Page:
Midland Funding Robo-Signing Class Action Settlement Struck Down

Under the terms of the settlement reached in several class actions against Midland Funding for its (apparently past) practice of employing robo-signers to execute affidavits for debt buyer lawsuits, each class member would receive under $20 — and that’s it. The Sixth Circuit rightly decided this was unfair (pdf).

Unfortunately, the Sixth Circuit seemed to think the settlement was unfair primarily because the named plaintiffs (i.e., those whose names actually appeared on the complaints) would receive $8,000 plus the elimination of their debts. The class members who opted into the settlement just got $17.38 each, and still owed their debts:

Keep Reading »

Wells Fargo Fined $3.2 Million by New Orleans Bankruptcy Judge

Wells Fargo got in major trouble for applying payments first to fees, then to the principal of a mortgage. And because it pissed off a New Orleans bankruptcy judge by fighting the case for five years while the homeowner’s lawyers worked without pay. (From Bloomberg Law)

I Don’t Believe in Imaginary People

Corporations may be imaginary people, but last week, the U.S. Supreme Court held that imaginary people are entitled to free speech. Along with trolls and gnomes, presumably.

President Obama’s nails the problem in his weekly address:

Weekly Address: President Obama Addresses This Week’s Supreme Court Decision | WhiteHouse.gov

CNN: ” Supreme Court Upholds College Military Recruiting Law”

Law schools across the country have, in recent years, banned military recruiters from their campuses because of the military’s “don’t ask, don’t tell” policy on gays. The catch is that many law schools receive federal funding, one of the conditions to which is that the law schools must allow military recruiters on campus.

The federal law, known as the Solomon Amendment after its first congressional sponsor, mandates that universities give the military the same access as other recruiters or forfeit federal money.

The case pitted the government’s spending power against the schools’ right to associate and their right to free speech. The law schools argued that they could not survive without federal funding, and that forcing them to accept military recruiters forced them to associate against their will, and forced them to appear to advocate the military’s policies. Justice Roberts wrote the opinion, in which the Supreme Court held:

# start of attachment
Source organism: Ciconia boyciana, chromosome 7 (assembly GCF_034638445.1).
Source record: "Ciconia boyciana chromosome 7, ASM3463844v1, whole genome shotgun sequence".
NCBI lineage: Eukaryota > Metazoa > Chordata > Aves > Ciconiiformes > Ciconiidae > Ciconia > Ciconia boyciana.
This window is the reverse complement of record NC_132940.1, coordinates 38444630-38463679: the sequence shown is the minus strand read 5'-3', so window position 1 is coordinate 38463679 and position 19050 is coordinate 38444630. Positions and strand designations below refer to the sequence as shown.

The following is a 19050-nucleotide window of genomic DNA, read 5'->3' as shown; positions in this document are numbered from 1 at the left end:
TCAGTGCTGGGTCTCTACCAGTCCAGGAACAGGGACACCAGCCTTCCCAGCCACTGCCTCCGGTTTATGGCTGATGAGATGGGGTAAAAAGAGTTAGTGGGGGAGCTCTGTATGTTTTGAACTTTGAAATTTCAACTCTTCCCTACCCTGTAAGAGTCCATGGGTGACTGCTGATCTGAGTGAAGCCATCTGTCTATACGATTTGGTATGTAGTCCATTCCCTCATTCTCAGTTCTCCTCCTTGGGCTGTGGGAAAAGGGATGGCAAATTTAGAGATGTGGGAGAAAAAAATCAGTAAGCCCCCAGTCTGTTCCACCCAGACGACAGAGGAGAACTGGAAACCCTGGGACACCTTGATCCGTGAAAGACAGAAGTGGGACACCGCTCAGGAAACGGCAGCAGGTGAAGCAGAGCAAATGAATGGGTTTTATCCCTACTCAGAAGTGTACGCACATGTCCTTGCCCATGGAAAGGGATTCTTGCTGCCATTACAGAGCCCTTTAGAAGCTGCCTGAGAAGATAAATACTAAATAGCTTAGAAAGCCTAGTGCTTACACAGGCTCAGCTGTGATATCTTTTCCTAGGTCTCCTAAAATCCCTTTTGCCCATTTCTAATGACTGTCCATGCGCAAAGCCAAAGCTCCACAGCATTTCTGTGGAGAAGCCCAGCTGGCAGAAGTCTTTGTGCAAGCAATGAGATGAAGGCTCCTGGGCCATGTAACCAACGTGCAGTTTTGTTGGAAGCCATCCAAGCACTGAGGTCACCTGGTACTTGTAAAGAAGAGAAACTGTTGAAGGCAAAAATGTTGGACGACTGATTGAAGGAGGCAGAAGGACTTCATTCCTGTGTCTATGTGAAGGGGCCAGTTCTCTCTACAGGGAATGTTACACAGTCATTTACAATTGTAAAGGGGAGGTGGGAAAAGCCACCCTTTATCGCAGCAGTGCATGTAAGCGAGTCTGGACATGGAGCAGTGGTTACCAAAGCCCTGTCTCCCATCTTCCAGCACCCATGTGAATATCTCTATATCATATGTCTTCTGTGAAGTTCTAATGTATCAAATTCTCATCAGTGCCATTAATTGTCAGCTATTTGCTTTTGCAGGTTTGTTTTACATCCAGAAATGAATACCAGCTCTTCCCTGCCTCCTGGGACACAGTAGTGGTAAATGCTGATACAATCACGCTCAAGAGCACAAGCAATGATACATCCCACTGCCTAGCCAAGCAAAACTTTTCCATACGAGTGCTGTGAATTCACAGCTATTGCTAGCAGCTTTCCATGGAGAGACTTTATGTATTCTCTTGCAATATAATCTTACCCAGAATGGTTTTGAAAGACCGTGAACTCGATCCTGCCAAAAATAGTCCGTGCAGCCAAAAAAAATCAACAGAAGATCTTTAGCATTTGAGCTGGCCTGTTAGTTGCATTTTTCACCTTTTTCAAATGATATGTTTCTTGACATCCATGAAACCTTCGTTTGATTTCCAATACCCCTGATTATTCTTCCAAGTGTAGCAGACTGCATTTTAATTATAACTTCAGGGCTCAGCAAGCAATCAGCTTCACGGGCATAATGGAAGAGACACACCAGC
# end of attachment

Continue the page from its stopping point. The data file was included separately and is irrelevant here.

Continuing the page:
“A military recruiter’s mere presence on campus does not violate a law school’s right to associate, regardless of how repugnant the law school considers the recruiter’s message.”

Article no longer available at CNN.com.

CNN: SCOTUS “Other Rulings”

A quick summary of some of the U.S. Supreme Court’s recent decisions:

  • Stepped into a dispute over whether white managers can be sued for calling black employees “boys.” The court unanimously overturned an appeals court decision that said the term “boy” alone was not evidence of workplace discrimination. The decision is a loss for Tyson Foods Inc.
  • Rejected Pennsylvania’s attempt to return a convicted killer to death row for execution. The state asked the justices to overturn an appellate court’s ruling that was written by the Supreme Court’s new member, Samuel Alito. To avoid a conflict of interest, Alito did not participate in Tuesday’s high court decision.
  • Passed up a chance to decide if college administrators can censor campus newspapers. Justices declined without comment to review an appeal filed by former collegiate journalists at Governors State University, a public college in Illinois.
  • Ordered an appellate court to reconsider allowing the brother of a victim of Iranian terrorism to collect $2.8 million from a California company that owes Iran for a cancelled weapons shipment.
  • Refused to hear an appeal by two tobacco companies, R.J. Reynolds and Lorillard, who claimed California’s tough anti-smoking ads smeared their reputations.
  • Revived an attempt by Colorado Republicans to block a congressional election map. Justices gave Republicans a new chance to challenge boundaries drawn by a state judge in 2002.

Article no longer available at CNN.com.